In December of 1982, I left the armed forces. I accepted a general discharge because I was very disheartened by behavior I had seen in military personnel and our politicians. I moved into a very cheap apartment in San Antonio, Texas across the street from San Antonio College (SAC) and San Pedro Park. At that time of year, the area was all but abandoned. The weather was very clear, but, for San Antonio, it was bitterly cold. The college was the primary employer in that area, and it was shut down. There were no dormitories. SAC was a commuter college. The campus was empty. San Pedro Park was empty. Somewhere in San Antonio, life was vibrant and active, but for blocks around my apartment, the cityscape was cold and empty. It was Christmas morning. I was alone and broke. I had cut my ties with virtually all of my supports for political reasons. My family was thousands of miles away, and I had no phone. I knew nobody yet in San Antonio.
I was standing in my kitchen looking out the window over the sink. My loneliness and isolation were almost overwhelming. The sky was cold, clear and blue. There was a dry, wispy patch of clouds far away. I watched a crow fly across the empty parking lot and suddenly an air raid siren ripped the air. I have never known what that siren portended, but on that morning when I was so lonely and depressed, it signaled the end of the world. I thought it was a civil air defense warning of an impending nuclear attack. I had been expecting it for years. Now, it cut through my heart and stripped away my last feeble connection with the world. I was terrified. I stood with my hands on the edge of the sink, gripping the counter and staring out the window while that siren screamed in my ear. Sheer, unrelenting, blinding terror came and demanded my soul. I felt it wash into the room like a cold, black ocean. I felt it rush between the counters and flood my whole life. It rose cold and wet and terrible over my feet, then my knees. It pressed against my stomach, and rose over my chest. I felt it cover my mouth and rise over my face and over my head. I stood there pushed and pulled by that cold, black, wet ocean as it covered my body and flooded my life. I stood there, and stared out the window and fought the panic. Every fiber of existence demanded that I scream. The world itself seemed to demand that I open my mouth and let that cold, hateful ocean fill my lungs.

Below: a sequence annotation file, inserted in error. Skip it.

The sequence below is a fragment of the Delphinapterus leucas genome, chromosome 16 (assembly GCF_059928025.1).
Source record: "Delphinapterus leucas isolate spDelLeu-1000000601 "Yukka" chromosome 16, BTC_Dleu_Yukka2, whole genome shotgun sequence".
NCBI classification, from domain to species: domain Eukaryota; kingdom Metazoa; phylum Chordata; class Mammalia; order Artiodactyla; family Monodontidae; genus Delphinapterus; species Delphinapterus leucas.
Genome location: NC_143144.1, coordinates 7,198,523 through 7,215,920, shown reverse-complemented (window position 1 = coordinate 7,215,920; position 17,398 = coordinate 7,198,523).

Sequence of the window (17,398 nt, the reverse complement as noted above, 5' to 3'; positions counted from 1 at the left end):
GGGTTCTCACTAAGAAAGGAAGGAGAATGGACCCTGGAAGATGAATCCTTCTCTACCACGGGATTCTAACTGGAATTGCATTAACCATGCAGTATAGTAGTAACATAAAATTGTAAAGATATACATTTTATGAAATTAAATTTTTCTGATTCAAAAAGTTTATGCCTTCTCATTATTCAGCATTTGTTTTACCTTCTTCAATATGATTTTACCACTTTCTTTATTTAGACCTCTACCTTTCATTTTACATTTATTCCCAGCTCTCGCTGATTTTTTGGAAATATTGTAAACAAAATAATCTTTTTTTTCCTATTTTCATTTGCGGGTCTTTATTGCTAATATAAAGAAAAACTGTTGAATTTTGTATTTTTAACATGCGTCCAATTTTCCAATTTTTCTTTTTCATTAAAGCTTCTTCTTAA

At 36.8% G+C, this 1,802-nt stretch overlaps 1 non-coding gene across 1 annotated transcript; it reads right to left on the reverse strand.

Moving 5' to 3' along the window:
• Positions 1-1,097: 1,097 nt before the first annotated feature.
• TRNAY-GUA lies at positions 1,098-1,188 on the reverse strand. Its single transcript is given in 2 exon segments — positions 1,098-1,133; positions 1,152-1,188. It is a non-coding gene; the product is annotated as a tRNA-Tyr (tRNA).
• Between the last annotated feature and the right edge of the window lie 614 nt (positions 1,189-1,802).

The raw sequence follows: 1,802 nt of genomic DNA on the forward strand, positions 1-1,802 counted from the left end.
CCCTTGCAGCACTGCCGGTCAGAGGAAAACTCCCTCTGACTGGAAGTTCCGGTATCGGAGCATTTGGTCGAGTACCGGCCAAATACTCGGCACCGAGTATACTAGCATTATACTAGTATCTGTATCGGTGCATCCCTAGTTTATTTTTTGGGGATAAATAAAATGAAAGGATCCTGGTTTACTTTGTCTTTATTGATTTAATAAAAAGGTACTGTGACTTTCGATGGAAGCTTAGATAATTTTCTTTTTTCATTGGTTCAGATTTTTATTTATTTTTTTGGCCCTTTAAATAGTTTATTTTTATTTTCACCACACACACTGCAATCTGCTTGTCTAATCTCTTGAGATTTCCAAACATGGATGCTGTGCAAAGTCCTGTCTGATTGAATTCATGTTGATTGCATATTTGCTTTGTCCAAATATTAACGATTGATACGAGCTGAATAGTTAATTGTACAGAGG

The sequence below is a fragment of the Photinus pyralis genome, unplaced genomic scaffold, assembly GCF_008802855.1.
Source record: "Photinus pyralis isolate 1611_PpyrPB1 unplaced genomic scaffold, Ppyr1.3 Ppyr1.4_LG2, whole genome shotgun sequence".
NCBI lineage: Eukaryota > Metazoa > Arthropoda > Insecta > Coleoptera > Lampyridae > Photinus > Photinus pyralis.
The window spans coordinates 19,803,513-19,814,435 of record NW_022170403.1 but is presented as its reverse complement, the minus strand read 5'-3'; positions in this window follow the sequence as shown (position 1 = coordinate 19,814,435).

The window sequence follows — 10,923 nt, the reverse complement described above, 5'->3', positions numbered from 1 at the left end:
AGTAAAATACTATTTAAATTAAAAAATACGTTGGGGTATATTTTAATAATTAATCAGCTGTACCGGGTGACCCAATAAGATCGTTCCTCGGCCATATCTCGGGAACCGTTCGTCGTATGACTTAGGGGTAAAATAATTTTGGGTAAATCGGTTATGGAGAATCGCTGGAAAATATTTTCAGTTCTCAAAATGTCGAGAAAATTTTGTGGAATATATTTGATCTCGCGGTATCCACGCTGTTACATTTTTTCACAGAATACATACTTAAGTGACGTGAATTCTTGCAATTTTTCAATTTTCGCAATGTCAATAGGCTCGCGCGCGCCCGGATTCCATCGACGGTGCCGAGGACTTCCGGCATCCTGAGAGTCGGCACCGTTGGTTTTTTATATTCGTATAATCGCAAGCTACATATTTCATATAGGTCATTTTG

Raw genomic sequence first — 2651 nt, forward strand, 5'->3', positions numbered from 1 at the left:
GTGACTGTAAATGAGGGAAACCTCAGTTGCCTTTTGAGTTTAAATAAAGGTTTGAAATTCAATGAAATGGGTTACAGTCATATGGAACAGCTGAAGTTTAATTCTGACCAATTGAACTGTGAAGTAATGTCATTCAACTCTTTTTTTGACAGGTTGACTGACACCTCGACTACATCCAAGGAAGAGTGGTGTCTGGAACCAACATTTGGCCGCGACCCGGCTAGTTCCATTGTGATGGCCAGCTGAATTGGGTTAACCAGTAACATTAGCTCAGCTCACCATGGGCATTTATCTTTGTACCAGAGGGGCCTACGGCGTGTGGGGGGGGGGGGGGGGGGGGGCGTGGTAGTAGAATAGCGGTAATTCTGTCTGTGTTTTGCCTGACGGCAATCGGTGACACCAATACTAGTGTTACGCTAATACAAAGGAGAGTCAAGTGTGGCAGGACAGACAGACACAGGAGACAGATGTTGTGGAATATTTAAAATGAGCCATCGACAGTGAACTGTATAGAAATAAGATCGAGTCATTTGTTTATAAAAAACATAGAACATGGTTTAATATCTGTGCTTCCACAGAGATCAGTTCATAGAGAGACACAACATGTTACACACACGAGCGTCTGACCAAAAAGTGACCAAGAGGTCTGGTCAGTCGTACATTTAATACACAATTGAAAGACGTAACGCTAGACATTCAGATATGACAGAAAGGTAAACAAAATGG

I stood there against the sink and lowered my head. I listened while that whistle ripped at my soul, and I took it. I held onto my humanity while the terror washed over my body and tried to force its way to the core of myself. I stood there, and I waited, and I refused to die.
The siren finally ended. That cold fear receded. That dead ocean seeped back out of my kitchen. I stood there at the sink. I gripped that counter and I stared out the window. I waited, and I listened to my soul. I felt the tentative fingers of panic and self-loathing reach out to make one last bid for my self-respect. Slowly, I laid claim to all the bits and pieces of myself. I dismissed the panic and the shame of panic. I reclaimed my heart and my mind. I re-claimed my opinions and what they had cost me. I accepted my poverty, my loneliness and my isolation. I let go of the sink. I raised my head. I looked out the window, again. The world and all my choices had tried to destroy me, and I had never even left the safety of my own kitchen. I turned to one side or the other. I walked away, and I got on with my life.